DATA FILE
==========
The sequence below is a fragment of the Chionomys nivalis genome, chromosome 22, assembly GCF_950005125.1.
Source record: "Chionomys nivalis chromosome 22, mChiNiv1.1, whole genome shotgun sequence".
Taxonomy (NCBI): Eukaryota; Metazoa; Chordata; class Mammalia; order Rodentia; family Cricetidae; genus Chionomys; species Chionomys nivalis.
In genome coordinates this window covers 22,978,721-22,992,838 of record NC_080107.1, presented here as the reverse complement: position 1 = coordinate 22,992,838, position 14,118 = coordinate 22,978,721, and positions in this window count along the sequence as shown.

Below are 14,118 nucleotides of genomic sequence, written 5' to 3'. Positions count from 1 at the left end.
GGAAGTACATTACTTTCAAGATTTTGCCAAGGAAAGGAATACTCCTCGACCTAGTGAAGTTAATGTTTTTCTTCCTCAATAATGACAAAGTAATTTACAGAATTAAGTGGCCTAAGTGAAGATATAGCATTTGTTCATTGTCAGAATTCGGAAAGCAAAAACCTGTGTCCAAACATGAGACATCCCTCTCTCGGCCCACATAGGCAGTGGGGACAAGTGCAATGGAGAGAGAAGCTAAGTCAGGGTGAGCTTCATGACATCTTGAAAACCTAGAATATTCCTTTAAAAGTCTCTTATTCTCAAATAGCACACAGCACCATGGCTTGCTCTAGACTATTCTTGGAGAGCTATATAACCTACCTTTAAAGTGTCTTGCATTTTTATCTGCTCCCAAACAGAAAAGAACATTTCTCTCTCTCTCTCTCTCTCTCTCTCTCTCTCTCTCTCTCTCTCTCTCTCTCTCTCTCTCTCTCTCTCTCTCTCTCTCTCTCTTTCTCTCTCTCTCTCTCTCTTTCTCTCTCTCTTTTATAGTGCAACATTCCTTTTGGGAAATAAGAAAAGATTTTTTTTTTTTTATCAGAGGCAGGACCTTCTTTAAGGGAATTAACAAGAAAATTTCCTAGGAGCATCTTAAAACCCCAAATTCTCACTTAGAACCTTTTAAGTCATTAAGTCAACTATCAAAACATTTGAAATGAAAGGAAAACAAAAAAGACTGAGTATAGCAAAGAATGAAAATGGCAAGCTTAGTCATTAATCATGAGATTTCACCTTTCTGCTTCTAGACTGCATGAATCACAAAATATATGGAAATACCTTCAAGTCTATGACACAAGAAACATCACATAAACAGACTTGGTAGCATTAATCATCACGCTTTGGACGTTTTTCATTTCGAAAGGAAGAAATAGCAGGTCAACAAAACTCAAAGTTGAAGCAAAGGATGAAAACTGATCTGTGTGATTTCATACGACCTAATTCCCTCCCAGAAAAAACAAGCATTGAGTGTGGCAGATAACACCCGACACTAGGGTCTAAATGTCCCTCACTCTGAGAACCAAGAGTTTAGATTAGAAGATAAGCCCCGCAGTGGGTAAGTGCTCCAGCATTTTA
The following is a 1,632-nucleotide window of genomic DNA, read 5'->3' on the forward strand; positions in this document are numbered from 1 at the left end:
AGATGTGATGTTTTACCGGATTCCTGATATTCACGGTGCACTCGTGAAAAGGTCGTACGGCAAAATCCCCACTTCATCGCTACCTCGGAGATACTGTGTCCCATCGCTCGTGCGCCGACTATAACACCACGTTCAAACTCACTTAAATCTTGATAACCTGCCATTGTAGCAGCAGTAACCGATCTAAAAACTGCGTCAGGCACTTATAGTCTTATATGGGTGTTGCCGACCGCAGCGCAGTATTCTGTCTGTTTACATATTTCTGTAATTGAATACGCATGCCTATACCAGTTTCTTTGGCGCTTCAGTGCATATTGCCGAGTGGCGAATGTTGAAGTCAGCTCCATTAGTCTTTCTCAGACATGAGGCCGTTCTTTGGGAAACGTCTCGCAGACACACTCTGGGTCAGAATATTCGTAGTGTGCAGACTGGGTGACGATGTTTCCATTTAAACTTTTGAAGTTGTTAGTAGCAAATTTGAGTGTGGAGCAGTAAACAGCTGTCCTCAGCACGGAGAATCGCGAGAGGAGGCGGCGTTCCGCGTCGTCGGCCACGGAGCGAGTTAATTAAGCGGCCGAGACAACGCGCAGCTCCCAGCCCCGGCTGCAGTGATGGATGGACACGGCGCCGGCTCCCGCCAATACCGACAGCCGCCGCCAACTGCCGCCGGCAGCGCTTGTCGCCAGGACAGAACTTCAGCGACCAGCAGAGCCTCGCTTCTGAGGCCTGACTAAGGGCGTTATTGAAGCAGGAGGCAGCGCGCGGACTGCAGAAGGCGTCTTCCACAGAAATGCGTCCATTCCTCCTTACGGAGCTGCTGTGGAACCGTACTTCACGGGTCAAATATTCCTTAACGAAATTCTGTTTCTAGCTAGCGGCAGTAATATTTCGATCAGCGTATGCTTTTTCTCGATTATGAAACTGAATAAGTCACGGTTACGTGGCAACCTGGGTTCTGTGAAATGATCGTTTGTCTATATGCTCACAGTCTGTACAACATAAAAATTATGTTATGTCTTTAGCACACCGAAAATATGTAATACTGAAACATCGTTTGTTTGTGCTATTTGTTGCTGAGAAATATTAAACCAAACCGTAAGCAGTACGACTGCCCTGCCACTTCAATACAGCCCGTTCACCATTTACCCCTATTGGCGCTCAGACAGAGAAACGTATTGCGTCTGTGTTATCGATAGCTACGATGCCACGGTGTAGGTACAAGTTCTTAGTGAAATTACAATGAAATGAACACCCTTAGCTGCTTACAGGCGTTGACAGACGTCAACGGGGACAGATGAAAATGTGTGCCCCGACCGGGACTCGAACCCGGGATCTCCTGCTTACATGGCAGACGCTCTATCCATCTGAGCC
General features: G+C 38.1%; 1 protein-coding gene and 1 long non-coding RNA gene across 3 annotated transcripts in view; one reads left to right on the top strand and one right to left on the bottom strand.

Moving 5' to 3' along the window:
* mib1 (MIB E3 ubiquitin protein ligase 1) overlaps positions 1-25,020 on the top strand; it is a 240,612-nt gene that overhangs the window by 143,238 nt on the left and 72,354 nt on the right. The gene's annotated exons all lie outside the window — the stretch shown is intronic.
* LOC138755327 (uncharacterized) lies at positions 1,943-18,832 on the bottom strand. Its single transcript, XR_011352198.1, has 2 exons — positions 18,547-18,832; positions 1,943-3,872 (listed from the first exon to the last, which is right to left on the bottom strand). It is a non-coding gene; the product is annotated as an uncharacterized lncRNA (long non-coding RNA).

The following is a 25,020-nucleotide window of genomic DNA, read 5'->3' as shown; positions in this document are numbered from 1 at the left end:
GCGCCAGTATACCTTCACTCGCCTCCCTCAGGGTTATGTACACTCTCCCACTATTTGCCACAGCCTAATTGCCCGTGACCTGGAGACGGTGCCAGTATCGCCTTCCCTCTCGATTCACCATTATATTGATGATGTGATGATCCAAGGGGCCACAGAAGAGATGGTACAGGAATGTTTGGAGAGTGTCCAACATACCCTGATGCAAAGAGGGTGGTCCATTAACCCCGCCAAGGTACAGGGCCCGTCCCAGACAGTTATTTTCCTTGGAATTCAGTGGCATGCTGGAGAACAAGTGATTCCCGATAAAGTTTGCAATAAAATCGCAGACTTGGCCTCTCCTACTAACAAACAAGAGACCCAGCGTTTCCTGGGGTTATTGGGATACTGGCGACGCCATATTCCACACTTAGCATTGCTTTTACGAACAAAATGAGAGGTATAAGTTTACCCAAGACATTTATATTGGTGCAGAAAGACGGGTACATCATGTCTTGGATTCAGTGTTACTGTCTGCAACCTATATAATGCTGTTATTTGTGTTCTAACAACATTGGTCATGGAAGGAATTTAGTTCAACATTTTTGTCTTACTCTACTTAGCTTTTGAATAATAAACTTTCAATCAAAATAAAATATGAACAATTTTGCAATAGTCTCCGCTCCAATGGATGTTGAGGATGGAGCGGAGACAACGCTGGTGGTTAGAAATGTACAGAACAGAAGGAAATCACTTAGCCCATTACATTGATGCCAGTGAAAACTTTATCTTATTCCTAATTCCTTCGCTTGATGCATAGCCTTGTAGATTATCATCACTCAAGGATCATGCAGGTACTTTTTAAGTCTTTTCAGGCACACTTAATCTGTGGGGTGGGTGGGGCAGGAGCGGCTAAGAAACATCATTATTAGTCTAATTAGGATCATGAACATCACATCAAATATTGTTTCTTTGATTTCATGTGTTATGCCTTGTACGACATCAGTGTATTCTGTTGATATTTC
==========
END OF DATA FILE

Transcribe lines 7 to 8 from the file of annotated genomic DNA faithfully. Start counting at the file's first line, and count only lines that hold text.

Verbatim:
The following is a 1,632-nucleotide window of genomic DNA, read 5'->3' on the forward strand; positions in this document are numbered from 1 at the left end:
AGATGTGATGTTTTACCGGATTCCTGATATTCACGGTGCACTCGTGAAAAGGTCGTACGGCAAAATCCCCACTTCATCGCTACCTCGGAGATACTGTGTCCCATCGCTCGTGCGCCGACTATAACACCACGTTCAAACTCACTTAAATCTTGATAACCTGCCATTGTAGCAGCAGTAACCGATCTAAAAACTGCGTCAGGCACTTATAGTCTTATATGGGTGTTGCCGACCGCAGCGCAGTATTCTGTCTGTTTACATATTTCTGTAATTGAATACGCATGCCTATACCAGTTTCTTTGGCGCTTCAGTGCATATTGCCGAGTGGCGAATGTTGAAGTCAGCTCCATTAGTCTTTCTCAGACATGAGGCCGTTCTTTGGGAAACGTCTCGCAGACACACTCTGGGTCAGAATATTCGTAGTGTGCAGACTGGGTGACGATGTTTCCATTTAAACTTTTGAAGTTGTTAGTAGCAAATTTGAGTGTGGAGCAGTAAACAGCTGTCCTCAGCACGGAGAATCGCGAGAGGAGGCGGCGTTCCGCGTCGTCGGCCACGGAGCGAGTTAATTAAGCGGCCGAGACAACGCGCAGCTCCCAGCCCCGGCTGCAGTGATGGATGGACACGGCGCCGGCTCCCGCCAATACCGACAGCCGCCGCCAACTGCCGCCGGCAGCGCTTGTCGCCAGGACAGAACTTCAGCGACCAGCAGAGCCTCGCTTCTGAGGCCTGACTAAGGGCGTTATTGAAGCAGGAGGCAGCGCGCGGACTGCAGAAGGCGTCTTCCACAGAAATGCGTCCATTCCTCCTTACGGAGCTGCTGTGGAACCGTACTTCACGGGTCAAATATTCCTTAACGAAATTCTGTTTCTAGCTAGCGGCAGTAATATTTCGATCAGCGTATGCTTTTTCTCGATTATGAAACTGAATAAGTCACGGTTACGTGGCAACCTGGGTTCTGTGAAATGATCGTTTGTCTATATGCTCACAGTCTGTACAACATAAAAATTATGTTATGTCTTTAGCACACCGAAAATATGTAATACTGAAACATCGTTTGTTTGTGCTATTTGTTGCTGAGAAATATTAAACCAAACCGTAAGCAGTACGACTGCCCTGCCACTTCAATACAGCCCGTTCACCATTTACCCCTATTGGCGCTCAGACAGAGAAACGTATTGCGTCTGTGTTATCGATAGCTACGATGCCACGGTGTAGGTACAAGTTCTTAGTGAAATTACAATGAAATGAACACCCTTAGCTGCTTACAGGCGTTGACAGACGTCAACGGGGACAGATGAAAATGTGTGCCCCGACCGGGACTCGAACCCGGGATCTCCTGCTTACATGGCAGACGCTCTATCCATCTGAGCC